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  • Zachery L'Italien

What is airflow turbulence, you ask?

By: Zachery L'Italien, MCH Acoustical Consultant


As acousticians, we guide HVAC designers to avoid airflow turbulence in their system designs because it often leads to problematic noise.

What is airflow turbulence, you ask?

Simply put, airflow turbulence occurs when an airstream rapidly increases in speed such as by being squeezed through a tight aperture, changes direction, or is interrupted. These conditions cause high irregularity in the airstream’s flow and often results in problematic noise. Contrarily, if the airstream is flowing smoothly, we refer to this as laminar airflow.

Analogy of Turbulent vs. Laminar Flow

A river provides a good visual analogy of turbulent versus laminar flow. Turbulent flow is demonstrated by a river’s rapids, which can result from narrower, shallower, more quickly moving sections, or that perhaps have boulders and other debris that cause interruptions in the water flow.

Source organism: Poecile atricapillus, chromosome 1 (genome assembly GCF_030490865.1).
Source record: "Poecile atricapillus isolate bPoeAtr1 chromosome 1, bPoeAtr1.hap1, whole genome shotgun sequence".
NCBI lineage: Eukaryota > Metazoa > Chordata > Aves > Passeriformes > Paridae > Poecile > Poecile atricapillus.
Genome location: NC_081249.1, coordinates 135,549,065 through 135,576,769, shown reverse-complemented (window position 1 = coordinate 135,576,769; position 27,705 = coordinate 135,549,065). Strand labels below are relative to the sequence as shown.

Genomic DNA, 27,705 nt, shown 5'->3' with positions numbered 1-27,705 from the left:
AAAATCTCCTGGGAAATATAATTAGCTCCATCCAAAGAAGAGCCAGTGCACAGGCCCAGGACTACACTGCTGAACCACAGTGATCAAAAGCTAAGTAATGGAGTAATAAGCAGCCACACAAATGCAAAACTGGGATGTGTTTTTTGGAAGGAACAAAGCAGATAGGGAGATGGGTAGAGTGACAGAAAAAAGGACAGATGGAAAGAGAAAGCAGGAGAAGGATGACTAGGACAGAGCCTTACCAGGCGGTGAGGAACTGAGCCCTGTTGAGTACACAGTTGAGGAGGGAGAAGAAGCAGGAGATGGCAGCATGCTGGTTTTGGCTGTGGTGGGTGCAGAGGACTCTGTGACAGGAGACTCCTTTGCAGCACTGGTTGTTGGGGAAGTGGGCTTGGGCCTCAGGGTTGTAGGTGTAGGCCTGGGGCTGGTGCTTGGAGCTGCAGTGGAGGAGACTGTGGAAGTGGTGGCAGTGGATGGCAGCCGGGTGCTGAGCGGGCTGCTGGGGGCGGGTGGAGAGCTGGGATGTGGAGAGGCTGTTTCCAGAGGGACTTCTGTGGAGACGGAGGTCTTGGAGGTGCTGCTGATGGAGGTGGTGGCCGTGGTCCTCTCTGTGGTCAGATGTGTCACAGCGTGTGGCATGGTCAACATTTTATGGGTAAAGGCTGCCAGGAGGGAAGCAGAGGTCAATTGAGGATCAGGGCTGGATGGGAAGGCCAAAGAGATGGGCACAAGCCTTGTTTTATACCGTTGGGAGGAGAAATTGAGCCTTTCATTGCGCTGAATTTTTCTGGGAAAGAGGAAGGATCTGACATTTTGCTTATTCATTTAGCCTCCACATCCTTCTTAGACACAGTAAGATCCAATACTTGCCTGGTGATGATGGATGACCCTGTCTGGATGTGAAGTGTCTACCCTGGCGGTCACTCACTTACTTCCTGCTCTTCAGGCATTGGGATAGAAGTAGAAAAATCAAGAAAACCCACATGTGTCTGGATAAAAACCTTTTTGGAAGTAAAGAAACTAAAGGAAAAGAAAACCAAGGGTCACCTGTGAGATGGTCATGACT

Turbulent flow - rapids in a river

Laminar flow is demonstrated by the section of the river that flows very slowly and calmly, such that you can easily see through the water to the riverbed below.

Laminar flow - calm section of a river


If you imagine the two river scenarios above, you likely realize that the louder of the two is certainly the river's rapids. While these rapids may be fun on a river raft tour, this concept of turbulence directly applies to airstreams in HVAC systems. Excessive noise from airflow turbulence may be far less amusing for end users.

For HVAC systems, designers should consider appropriate velocities, relatively smooth duct runs, and proper placement of (or entirely avoiding) balancing dampers.

Curiously enough, for Duct “Silencers” to extract noise from an airstream, they necessarily squeeze air through a labyrinth of absorptive baffles and by that, create turbulence noise of their own. Trust your acoustical consultant, select and place these judiciously!

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